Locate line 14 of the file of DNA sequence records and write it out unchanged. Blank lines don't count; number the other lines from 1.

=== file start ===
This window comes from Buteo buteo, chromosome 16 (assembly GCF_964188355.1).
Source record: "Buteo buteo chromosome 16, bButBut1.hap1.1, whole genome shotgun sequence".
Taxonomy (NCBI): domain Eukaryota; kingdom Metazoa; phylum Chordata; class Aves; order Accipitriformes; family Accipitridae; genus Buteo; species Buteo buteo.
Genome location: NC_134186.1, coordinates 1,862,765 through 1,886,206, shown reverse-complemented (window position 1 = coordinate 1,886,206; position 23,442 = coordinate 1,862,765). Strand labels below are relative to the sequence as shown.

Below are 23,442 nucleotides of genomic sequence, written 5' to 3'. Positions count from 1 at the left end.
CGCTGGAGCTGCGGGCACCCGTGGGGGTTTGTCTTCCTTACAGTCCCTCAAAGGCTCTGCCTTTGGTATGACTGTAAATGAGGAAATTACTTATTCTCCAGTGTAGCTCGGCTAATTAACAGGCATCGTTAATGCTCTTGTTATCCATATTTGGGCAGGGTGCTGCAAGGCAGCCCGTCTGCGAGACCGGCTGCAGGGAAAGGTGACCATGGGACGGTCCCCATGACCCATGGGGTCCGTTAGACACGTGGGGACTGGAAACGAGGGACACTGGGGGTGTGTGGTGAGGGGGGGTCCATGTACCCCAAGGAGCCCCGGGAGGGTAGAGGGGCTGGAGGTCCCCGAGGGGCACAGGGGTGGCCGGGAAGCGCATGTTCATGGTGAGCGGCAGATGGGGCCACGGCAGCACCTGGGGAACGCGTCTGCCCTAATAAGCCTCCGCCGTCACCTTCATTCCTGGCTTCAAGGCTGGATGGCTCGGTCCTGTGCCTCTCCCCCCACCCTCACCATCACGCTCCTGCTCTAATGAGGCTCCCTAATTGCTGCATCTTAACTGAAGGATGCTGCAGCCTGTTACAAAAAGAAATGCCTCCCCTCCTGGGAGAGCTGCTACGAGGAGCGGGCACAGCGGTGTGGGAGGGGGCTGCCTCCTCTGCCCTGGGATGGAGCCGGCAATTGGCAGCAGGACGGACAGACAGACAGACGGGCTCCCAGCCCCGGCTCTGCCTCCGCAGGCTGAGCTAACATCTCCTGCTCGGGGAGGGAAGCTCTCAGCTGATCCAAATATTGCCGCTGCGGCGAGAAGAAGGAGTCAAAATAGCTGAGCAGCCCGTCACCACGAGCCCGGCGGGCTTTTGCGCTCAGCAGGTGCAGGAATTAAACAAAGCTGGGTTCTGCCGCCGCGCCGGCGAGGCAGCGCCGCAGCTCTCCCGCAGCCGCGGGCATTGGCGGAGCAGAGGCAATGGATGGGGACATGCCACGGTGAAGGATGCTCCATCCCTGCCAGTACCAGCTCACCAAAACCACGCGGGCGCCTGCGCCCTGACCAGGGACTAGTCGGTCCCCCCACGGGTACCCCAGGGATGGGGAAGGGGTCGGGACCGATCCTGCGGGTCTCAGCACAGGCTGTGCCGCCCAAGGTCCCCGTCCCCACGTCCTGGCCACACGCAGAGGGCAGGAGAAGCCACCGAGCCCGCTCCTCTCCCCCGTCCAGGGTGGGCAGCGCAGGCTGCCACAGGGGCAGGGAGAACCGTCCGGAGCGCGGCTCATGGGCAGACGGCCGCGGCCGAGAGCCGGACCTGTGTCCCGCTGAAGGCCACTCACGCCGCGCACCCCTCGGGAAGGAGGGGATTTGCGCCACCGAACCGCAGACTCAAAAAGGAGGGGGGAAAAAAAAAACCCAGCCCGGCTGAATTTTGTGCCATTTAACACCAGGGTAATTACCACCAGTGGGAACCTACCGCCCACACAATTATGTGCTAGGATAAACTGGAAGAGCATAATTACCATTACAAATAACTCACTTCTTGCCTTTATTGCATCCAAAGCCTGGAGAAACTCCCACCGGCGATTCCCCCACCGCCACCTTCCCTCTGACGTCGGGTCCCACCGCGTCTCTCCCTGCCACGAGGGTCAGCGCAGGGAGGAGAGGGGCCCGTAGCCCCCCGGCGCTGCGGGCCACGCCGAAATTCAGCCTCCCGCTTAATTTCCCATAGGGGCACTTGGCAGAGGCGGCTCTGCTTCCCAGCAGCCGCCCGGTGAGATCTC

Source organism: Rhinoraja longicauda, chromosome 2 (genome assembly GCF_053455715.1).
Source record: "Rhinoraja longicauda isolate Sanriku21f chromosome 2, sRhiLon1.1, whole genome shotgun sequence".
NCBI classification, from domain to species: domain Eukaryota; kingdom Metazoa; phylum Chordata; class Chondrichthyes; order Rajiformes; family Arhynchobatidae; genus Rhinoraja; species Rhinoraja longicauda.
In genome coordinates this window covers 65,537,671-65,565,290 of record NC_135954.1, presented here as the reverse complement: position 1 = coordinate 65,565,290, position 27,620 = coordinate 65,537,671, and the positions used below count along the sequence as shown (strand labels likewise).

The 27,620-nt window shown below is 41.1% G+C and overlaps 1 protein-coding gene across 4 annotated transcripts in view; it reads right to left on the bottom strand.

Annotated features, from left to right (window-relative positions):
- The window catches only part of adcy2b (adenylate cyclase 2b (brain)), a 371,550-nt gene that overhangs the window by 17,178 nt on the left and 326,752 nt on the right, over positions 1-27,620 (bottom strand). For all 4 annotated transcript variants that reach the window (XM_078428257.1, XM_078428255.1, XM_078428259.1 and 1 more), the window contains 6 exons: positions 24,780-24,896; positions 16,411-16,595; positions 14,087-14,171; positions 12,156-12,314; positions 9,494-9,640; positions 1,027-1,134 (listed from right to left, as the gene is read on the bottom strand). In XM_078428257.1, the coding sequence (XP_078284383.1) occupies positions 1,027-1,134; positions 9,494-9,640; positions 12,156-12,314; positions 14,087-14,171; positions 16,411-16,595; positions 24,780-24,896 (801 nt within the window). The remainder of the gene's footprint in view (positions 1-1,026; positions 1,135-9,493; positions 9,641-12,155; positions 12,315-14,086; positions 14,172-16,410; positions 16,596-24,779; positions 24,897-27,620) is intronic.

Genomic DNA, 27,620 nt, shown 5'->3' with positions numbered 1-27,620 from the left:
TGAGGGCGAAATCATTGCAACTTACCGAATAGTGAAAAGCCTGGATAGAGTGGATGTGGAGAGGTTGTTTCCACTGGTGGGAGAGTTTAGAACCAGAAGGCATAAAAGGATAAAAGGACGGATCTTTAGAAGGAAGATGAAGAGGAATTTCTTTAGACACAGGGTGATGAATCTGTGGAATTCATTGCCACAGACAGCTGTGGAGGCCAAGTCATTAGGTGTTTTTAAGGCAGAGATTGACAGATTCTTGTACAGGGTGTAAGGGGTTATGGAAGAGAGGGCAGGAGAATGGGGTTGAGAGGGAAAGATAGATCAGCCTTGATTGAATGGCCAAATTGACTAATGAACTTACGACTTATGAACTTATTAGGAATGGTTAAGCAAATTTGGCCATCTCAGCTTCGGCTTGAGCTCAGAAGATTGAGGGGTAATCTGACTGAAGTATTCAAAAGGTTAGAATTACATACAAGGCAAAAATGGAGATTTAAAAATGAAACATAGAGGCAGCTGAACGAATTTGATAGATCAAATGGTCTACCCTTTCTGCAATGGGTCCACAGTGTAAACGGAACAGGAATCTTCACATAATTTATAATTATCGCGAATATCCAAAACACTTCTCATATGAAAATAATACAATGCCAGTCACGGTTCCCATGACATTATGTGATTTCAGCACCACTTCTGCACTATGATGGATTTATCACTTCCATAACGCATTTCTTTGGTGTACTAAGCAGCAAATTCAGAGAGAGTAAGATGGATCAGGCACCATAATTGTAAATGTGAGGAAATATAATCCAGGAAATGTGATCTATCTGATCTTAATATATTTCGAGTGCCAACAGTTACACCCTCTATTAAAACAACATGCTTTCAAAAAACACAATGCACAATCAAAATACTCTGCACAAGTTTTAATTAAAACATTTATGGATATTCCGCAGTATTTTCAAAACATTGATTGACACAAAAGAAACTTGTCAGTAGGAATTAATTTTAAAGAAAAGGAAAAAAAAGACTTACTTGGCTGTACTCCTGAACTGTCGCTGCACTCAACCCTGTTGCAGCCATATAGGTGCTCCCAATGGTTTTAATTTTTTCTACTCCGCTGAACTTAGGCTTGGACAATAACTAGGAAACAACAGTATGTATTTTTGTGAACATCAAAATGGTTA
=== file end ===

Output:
Genomic DNA, 27,620 nt, shown 5'->3' with positions numbered 1-27,620 from the left: